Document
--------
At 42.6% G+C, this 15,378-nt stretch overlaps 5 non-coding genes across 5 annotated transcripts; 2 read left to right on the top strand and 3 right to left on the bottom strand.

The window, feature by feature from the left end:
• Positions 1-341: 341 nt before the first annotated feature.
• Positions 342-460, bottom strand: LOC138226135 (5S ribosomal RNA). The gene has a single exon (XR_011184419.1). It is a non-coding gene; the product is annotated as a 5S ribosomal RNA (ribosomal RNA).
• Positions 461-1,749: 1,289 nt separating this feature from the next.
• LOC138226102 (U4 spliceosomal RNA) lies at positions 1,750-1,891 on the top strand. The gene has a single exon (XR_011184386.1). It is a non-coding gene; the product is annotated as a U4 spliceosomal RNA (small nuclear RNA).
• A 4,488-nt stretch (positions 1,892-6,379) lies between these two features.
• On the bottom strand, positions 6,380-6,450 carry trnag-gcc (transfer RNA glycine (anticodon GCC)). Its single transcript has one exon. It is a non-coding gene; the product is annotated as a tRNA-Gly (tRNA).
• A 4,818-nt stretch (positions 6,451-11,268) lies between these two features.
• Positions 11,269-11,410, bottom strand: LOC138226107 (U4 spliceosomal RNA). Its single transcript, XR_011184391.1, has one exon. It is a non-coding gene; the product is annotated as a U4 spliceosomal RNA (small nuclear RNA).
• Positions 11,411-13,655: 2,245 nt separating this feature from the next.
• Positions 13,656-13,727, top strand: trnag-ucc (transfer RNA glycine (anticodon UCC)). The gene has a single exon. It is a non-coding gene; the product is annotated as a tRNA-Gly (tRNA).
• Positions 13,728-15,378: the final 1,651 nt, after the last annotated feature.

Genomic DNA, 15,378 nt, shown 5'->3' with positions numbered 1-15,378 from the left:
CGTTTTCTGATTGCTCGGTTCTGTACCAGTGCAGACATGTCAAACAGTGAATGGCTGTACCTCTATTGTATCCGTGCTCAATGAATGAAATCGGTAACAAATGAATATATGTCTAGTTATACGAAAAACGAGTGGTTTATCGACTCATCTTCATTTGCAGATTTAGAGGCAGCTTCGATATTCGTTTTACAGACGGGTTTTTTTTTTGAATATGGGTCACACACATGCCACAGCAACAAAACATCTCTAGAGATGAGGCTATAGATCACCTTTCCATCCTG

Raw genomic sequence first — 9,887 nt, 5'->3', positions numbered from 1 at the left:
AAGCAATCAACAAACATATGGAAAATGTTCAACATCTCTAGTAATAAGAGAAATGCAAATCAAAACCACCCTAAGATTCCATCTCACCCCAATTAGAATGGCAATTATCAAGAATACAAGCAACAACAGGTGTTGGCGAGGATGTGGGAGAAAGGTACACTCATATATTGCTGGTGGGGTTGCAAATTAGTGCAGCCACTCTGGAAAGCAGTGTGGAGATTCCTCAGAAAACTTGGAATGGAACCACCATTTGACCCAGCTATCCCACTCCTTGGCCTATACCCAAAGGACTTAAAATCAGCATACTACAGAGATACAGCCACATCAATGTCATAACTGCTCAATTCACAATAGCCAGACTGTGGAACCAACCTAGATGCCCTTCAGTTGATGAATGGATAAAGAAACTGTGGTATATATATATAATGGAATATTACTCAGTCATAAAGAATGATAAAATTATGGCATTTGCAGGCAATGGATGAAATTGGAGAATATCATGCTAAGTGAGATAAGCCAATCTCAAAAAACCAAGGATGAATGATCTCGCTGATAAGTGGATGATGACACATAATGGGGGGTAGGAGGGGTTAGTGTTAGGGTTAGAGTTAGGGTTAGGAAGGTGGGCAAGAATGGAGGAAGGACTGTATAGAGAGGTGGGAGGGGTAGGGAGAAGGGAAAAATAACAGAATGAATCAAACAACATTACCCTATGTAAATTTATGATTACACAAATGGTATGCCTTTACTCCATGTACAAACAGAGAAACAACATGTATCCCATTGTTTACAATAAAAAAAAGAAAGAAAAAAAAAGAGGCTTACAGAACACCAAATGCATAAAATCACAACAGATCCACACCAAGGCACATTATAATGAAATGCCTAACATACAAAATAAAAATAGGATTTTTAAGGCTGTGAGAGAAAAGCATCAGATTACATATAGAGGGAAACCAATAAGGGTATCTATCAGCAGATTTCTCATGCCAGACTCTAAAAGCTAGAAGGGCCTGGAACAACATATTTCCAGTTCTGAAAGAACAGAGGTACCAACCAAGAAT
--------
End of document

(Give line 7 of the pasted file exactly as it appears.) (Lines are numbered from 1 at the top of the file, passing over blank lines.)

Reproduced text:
• A 4,488-nt stretch (positions 1,892-6,379) lies between these two features.